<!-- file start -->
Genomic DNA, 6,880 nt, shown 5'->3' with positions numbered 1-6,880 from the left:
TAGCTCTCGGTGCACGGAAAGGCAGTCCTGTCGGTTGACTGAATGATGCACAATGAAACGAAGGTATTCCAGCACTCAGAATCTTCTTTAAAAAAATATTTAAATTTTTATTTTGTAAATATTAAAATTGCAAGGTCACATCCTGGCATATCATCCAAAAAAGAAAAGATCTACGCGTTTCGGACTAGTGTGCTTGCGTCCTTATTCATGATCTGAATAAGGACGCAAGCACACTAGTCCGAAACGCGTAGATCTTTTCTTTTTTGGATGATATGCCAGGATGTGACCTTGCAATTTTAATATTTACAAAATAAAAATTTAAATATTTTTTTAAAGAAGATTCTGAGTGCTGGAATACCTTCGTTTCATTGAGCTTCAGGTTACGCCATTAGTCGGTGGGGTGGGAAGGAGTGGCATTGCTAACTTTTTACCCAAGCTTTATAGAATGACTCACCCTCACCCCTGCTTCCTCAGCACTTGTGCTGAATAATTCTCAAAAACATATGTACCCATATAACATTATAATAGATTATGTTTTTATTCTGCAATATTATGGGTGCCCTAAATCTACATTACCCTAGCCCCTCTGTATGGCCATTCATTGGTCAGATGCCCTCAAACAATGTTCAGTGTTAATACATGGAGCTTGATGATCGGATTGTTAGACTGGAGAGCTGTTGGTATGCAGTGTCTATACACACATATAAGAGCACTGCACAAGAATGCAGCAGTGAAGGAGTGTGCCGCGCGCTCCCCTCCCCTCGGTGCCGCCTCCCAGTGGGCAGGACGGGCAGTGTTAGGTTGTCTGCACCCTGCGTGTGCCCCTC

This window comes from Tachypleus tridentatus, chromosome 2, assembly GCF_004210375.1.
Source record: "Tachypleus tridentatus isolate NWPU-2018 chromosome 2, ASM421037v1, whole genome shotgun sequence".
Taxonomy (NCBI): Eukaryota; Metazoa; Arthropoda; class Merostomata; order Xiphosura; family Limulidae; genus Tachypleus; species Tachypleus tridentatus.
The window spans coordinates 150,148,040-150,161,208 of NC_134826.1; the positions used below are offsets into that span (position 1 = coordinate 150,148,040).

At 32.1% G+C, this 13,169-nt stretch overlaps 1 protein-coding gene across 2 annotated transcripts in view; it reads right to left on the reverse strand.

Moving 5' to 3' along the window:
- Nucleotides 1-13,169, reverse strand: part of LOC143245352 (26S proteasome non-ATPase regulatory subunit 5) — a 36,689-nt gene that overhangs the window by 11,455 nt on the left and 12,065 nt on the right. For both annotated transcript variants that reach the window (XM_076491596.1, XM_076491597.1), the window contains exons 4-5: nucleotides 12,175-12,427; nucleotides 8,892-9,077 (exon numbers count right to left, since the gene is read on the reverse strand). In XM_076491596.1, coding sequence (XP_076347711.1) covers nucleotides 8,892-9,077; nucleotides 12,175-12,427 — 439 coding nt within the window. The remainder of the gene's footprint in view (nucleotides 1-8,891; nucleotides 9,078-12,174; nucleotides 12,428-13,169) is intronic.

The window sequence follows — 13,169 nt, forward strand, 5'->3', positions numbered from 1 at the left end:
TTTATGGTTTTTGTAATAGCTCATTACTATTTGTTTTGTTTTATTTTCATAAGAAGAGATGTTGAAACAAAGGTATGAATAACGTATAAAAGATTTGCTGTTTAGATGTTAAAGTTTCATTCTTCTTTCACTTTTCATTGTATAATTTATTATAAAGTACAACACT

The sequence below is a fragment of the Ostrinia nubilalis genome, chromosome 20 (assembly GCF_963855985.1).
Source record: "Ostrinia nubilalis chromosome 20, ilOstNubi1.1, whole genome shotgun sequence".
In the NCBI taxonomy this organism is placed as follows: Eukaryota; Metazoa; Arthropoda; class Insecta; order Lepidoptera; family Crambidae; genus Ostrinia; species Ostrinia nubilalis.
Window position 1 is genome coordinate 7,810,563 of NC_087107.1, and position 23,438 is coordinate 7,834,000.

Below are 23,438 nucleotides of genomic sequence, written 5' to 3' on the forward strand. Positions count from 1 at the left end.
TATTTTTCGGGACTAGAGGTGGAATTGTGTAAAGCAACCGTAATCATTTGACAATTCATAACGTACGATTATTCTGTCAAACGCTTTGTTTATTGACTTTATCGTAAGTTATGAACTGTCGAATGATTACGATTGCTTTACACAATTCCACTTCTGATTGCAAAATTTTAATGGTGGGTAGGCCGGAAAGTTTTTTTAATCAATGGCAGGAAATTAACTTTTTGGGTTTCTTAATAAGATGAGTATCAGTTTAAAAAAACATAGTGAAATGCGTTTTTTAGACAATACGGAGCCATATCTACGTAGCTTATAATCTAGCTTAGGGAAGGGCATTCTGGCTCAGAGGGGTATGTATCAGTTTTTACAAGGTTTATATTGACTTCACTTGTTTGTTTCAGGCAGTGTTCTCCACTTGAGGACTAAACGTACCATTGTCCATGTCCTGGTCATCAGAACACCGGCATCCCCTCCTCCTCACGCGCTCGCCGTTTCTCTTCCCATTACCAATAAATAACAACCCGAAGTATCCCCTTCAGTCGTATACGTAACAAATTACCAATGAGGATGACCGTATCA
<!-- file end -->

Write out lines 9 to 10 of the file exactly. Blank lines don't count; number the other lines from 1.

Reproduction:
- Nucleotides 1-13,169, reverse strand: part of LOC143245352 (26S proteasome non-ATPase regulatory subunit 5) — a 36,689-nt gene that overhangs the window by 11,455 nt on the left and 12,065 nt on the right. For both annotated transcript variants that reach the window (XM_076491596.1, XM_076491597.1), the window contains exons 4-5: nucleotides 12,175-12,427; nucleotides 8,892-9,077 (exon numbers count right to left, since the gene is read on the reverse strand). In XM_076491596.1, coding sequence (XP_076347711.1) covers nucleotides 8,892-9,077; nucleotides 12,175-12,427 — 439 coding nt within the window. The remainder of the gene's footprint in view (nucleotides 1-8,891; nucleotides 9,078-12,174; nucleotides 12,428-13,169) is intronic.

The window sequence follows — 13,169 nt, forward strand, 5'->3', positions numbered from 1 at the left end: